Although scientists have previously determined the recommended daily amounts of certain nutrients, like calcium and vitamin D, they have yet to determine the appropriate numbers for some, such as fiber.

Casey Weber, doctoral student in human nutrition from Mound City and researcher at Kansas State University, is hoping to better the understanding of a child’s recommended daily allowance of fiber. He recently finished his first of two studies observing children’s dietary fiber.

“Fiber essentially is anything that is not digested or provides a functional benefit, but there’s no easy way to classify what that fiber is,” Weber explained. “While findings exist for adults, there isn’t a lot of information about children and the effects of their fiber intake.”

The way a person’s body ferments fiber after it is taken in, whether it be a child or adult, is extremely important. Higher levels of fermentation could mean short-chain fatty acid production, possibly preventing colon cancer, according to Weber. These products of fermentation also supply a source of fuel for colonocytes and beneficial effects in regards to blood lipids (linked to cardiovascular disease).

Children, starting age 1, have a dietary reference intake (DRI) – which tells parents how much of a particular nutrient their kids should eat. Weber said that the intake amount for fiber is an adequate intake amount (AI) because there is not enough existing information about fiber intake to inform people of a specific recommended daily allowance (RDA).

Weber believes there has not been enough research with appropriate context to support the listed daily fiber adequate intake amount. For example, children may have an daily allowance of 19 grams of fiber, but there is little research to support that amount. Fortunately, there has been improvements in recent technology with new ways of measuring variables that could not be measured in populations of young children in the past.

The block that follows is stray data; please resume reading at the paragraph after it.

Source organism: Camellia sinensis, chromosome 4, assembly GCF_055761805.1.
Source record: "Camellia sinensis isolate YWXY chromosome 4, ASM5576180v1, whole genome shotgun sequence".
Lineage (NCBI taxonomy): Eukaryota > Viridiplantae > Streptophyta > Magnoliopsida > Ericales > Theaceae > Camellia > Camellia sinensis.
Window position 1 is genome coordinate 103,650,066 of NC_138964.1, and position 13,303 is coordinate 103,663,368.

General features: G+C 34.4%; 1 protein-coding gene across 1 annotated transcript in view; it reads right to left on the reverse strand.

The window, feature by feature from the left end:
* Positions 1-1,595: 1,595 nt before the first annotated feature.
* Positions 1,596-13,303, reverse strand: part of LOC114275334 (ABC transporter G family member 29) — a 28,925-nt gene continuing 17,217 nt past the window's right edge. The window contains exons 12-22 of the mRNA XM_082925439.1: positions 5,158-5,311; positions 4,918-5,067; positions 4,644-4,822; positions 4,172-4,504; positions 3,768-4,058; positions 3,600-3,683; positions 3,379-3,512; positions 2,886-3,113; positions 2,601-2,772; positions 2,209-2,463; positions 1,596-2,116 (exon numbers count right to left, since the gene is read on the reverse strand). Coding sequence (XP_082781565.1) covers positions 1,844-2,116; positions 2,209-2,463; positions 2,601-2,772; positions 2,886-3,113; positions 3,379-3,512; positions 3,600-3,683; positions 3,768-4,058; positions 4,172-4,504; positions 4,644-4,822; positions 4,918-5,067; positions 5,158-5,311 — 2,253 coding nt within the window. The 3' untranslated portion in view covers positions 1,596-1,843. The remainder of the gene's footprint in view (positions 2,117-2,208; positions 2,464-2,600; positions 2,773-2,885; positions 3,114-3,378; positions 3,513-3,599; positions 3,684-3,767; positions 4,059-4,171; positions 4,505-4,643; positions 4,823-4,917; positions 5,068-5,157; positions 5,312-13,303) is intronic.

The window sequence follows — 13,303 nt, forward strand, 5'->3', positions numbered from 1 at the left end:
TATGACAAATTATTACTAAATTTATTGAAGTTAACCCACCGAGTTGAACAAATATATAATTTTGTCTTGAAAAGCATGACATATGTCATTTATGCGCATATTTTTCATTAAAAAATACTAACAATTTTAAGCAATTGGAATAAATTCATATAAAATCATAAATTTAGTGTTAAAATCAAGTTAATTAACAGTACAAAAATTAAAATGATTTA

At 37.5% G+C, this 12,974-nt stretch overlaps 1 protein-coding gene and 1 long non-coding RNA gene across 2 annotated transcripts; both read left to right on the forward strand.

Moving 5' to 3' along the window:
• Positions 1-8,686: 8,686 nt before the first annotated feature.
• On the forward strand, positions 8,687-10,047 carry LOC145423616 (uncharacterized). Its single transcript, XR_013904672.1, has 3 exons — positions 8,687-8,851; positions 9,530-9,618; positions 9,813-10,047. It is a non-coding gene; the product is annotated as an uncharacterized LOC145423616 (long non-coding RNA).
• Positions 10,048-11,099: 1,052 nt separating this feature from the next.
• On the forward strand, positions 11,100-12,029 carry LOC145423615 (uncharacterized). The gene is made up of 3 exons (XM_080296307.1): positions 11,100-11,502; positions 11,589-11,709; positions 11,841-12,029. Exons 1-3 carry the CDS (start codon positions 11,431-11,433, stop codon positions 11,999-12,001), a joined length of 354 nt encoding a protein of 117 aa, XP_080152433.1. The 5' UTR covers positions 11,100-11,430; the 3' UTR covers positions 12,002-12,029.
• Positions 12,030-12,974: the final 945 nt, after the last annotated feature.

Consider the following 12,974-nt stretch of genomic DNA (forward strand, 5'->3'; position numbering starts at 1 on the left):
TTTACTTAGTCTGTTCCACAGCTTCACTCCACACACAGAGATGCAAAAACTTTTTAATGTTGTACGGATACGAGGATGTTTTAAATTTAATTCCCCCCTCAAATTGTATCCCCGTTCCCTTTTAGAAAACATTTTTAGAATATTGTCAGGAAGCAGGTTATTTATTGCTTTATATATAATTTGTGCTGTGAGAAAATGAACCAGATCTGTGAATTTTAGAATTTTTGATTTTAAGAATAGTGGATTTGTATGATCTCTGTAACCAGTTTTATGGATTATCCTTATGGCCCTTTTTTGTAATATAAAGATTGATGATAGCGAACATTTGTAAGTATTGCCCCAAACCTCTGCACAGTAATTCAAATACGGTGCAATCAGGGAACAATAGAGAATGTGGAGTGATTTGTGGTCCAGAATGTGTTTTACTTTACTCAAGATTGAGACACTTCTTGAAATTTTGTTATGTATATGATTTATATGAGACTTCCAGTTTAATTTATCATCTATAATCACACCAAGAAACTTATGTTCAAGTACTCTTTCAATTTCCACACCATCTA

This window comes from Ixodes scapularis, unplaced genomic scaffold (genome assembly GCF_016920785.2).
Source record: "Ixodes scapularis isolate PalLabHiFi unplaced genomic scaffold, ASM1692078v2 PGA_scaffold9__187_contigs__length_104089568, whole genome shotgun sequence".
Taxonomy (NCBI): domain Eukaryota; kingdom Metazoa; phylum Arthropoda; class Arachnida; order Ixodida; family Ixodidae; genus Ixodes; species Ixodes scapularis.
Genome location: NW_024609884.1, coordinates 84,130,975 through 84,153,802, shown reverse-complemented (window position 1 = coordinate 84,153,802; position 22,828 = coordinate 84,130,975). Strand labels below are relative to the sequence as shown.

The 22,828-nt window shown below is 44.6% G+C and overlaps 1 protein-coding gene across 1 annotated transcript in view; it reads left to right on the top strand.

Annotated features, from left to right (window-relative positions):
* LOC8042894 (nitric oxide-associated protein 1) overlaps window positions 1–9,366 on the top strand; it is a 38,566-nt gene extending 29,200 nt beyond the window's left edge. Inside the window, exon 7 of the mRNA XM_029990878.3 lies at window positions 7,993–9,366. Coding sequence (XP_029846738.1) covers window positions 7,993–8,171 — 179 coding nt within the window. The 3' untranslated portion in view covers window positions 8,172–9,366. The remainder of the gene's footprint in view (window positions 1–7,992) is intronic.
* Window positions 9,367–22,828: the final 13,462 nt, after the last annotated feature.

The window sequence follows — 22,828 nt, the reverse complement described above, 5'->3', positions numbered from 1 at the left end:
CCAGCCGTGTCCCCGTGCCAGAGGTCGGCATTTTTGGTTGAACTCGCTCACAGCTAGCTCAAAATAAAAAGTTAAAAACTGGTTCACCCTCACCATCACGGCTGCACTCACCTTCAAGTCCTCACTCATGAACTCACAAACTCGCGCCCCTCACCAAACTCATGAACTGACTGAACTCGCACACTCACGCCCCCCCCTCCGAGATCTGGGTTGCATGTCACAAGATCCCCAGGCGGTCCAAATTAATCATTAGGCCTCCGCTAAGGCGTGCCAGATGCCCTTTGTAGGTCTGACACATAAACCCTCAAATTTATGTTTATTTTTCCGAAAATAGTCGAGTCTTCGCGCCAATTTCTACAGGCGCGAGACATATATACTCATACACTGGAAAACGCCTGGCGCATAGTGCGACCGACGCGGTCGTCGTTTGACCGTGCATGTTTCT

He explained:

“I want to determine if more information should be available before we really push for this recommended number. Most people view the recommended intakes as black-and-white. They think it is the concrete amount needed, but that isn’t necessarily the case. I’m interested in how fiber interacts with the large intestines of children. The interactions are a potential measure of other beneficial mechanisms that are taking place.”

In the expert’s first study, which opened the door to further investigations, he was working with the university’s Hoeflin Stone House Early Childhood Education Center. He spent 5 weeks measuring the fiber fermentation levels of 20 healthy kids after they ate a fiber-dense breakfast cereal.

A breath hydrogen test was used to measure the fiber, which indicated the level of fermentation by bacteria in the colon. As the fiber goes through the large intestine, it is fermented into a hydrogen and methane gas. This was measurable through the breath hydrogen test after the kids ate different amounts of the fiber cereal.

“The fermentation is measured because it’s an indicator of suggested healthy metabolism that is happening in the large intestine,” said Weber. “We can measure it without actually looking inside.”

According to Weber, the children were given 25, 50, and 75 percent of the recommended daily amount of fiber in order to be relative to the daily recommendations for kids. This would determine if each child ferments fiber in the same way.

Weber and his team hypothesized that as the fiber increased the production of methane and hydrogen would also increase. The results did not show a significant difference. He explained, “Literature has shown some individuals do not produce any gas with any level of fiber. In-vitro and adult studies indicate that more gas will be produced with increased food supply. There is much to learn about the way fiber is handled in growing children.”

This study also illustrated a few challenges faced when researching the outcomes of food intake on health in children, such as increased selectiveness in food choices, he pointed out. This shows the difficulty in getting children to eat more fiber.

He said:

“Adults and children have the same recommendation of fiber per calorie consumed. According to the recommendations, a 5-year-old can need up to 25 grams of fiber. Parents and caregivers are often surprised that the amount we encourage their children to eat is typically only 50 percent of the daily recommendation. Our goal is to provide a science-based fiber recommendation to give children the tools for a healthy start.”

He added that while preparing for and conducting this first study, the biggest surprise to him was the realization of how vague the scientific world’s knowledge is of dietary fiber in kids.

“We’re finding out how many doors are closed that we need to open,” he said.

Weber is conducting a second study that is continuing to look at fiber consumption. This time the study will focus on fiber adaptations between children and adults while using the same fiber cereal and the breath hydrogen test. The study will take place during a 3-week period, while adults and children will be given about 10 grams of fiber per day to incorporate into their regular diet to determine what adaptations occurred and if they increased in fermentative capacity. He hopes to have preliminary results of his second study by fall 2012.

Written by Sarah Glynn